Longform

The Real Rip-Off Report

Page 3 of 10

Magedson had his run-in with City Hall when, as a college drop-out in the '70s, he started a coast-to-coast network of street-corner flower stands. He found himself embattled in every town, and at every turn: "I was dealing with all these government agencies, and the lies that the bureaucracy would tell you. The city would have staff members, so-called staff members — most of the time, they're a bunch of liars."

Even though city bureaucrats caused his flower business to fail, he says, he was left with a small fortune. So he moved to upstate New York and invested in HUD housing.

Once again, the town fathers used every trick in the book to stop him, he says. They redrew the regulations for low-income housing; people called him a slumlord; the police harassed him.

He sued them, but he lost.

Wanting to be near his elderly parents, Magedson moved to Mesa. He started an indoor swap meet at a strip mall at Gilbert and Main. Again, he says, city inspectors did all they could to drive him out.

Again, he sued; again, court records show, he lost. The appeals court refused even to hear his case. And when Magedson's landlord sued him for back rent, court records show, he ended up owing more than a few grand.

It was only after that fiasco that he met Mesa attorney Dale Thorson — and discovered his second act as a consumer advocate and Internet entrepreneur.

Thorson was doing estate planning for Magedson's parents, and got to chatting with Magedson. Thorson was impressed with tax work Magedson had done for another family member and told him so. "The kid is brilliant," Thorson says. "Just very, very intelligent."

Magedson asked Thorson if he had any clients who needed help. Living with his parents, his expenses provided for, he wanted to use his skills to get justice for people who needed it.

Thorson asked him to take a look at a case involving an elderly couple who'd been screwed by a rug cleaner. Magedson ended up recouping their entire investment, Thorson says, and the couple was grateful to have avoided a court case.

As for Thorson, he was thrilled by the energy Magedson devoted to his task — and that the fledgling advocate refused to charge the people anything for his services when he was done.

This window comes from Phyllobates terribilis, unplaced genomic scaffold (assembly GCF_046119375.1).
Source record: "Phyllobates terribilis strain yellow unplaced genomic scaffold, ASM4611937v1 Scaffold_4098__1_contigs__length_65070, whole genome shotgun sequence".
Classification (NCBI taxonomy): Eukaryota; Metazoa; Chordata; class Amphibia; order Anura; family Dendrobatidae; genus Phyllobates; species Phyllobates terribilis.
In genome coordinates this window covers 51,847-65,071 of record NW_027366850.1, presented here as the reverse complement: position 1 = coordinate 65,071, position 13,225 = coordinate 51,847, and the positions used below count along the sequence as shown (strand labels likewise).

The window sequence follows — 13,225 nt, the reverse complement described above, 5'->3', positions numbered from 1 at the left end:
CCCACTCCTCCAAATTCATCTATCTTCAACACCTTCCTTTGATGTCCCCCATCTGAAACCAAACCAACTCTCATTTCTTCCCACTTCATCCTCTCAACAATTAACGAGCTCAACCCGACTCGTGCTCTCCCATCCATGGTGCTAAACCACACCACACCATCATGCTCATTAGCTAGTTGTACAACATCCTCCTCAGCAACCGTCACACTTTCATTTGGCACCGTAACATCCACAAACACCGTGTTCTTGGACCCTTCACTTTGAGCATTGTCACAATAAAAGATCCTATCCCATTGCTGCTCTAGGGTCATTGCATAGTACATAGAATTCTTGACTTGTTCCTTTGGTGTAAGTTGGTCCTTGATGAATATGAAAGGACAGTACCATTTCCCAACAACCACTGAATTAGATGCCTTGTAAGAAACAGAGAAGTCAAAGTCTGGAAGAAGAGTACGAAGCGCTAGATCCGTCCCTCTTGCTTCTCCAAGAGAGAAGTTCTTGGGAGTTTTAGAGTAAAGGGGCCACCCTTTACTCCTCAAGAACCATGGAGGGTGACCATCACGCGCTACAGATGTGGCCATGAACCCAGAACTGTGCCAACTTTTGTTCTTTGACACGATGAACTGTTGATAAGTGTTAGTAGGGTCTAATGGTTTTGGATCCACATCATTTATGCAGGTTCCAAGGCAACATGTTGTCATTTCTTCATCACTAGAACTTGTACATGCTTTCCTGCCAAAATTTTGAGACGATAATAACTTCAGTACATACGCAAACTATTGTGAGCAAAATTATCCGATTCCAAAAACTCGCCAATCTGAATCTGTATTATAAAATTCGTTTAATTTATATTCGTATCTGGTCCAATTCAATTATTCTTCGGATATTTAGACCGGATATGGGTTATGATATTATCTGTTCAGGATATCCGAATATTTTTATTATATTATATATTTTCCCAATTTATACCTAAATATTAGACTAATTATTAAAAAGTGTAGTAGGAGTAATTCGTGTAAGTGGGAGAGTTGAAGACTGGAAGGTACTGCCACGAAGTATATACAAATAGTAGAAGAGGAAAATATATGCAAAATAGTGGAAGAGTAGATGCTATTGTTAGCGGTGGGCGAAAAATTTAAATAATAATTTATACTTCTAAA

In no time, Thorson says, he was asking Magedson to assist a number of people who'd come to him needing help. "He's not this slick guy," he says. "He's the Columbo guy" — like the TV detective played by Peter Falk, whose awkward manner can conceal a sharp mind and an uncommon persistence.

"There isn't a challenge he didn't take on," Thorson continues. "I can't think of one where he didn't get positive results. Sometimes the client didn't want to keep going on the case, and they'd drop it. But it was never because Ed wanted to give up."

Magedson began distributing a flier, promising, for $250, to help people fight against a corrupt City Hall or companies that had screwed them. He says he never actually charged the fee; instead, he used it to weed out people who weren't serious about pursuing their claims.

He began to hone a process of just how to fight The Man, to develop a formula that really worked. He was planning to write a book. (Today he sells that book, a slim paperback, from the Rip-Off Report for $21.95. Not to give away a trade secret, but the formula basically comes down to threats to picket, and then picketing.)

One day in the mid-'90s, visiting a shop owned by some of his former swap-meet tenants, he says, he met a woman who designed Web sites. Hearing about his unusual line of work, she asked him, "Why don't you make a Web site?"

And that was the start. Before that, Magedson says, "I didn't even know how to turn a computer on." But the site, a simple ad for his advocacy services, took off: "I got people to call me. I thought, 'Gee whiz!' Because I didn't believe in the Internet."


From Magedson's initial foray into online advertising, the Rip-Off Report may seem like an obvious outgrowth today, with everyone doing business on the Web.

But Magedson was ahead of the curve. In 1998, when the Monica Lewinsky scandal first became public on a Web site called the Drudge Report, many Americans didn't even know how to access the Internet, much less use it to their advantage.

But that's the year Magedson registered the Rip-Off Report Web site. And like the Drudge Report, another early online juggernaut, www.RipOffReport.com wasn't just a static presentation hawking a business. It was the business.

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Sarah Fenske
Contact: Sarah Fenske